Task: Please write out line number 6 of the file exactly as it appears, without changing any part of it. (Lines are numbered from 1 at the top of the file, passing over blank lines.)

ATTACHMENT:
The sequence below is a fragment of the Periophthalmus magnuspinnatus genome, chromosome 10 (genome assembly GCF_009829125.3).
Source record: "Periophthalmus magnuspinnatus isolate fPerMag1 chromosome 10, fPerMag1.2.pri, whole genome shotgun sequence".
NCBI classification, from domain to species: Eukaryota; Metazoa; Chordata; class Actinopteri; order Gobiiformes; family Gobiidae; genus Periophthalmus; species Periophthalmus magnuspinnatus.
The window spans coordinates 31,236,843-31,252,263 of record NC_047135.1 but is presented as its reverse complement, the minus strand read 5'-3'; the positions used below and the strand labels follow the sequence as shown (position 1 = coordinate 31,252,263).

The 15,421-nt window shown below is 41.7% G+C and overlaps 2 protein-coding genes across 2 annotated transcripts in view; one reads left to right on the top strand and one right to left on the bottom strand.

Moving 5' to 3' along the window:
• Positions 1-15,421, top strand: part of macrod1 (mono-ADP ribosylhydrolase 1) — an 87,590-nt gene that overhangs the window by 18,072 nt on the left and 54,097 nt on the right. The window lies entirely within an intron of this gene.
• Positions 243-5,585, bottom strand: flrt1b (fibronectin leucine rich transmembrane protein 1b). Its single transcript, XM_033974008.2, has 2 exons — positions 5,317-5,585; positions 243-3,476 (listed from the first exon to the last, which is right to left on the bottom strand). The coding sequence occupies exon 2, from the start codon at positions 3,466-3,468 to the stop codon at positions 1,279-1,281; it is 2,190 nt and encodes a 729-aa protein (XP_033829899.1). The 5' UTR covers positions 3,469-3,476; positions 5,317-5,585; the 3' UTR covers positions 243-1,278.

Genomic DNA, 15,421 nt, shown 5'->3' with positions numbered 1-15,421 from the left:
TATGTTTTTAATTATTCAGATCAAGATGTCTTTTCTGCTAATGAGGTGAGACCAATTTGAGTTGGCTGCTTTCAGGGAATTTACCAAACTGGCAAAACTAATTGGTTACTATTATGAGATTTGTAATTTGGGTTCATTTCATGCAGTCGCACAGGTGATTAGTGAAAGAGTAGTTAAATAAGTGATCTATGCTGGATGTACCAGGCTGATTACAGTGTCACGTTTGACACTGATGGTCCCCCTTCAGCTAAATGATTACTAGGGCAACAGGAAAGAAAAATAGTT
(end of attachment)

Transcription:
Moving 5' to 3' along the window: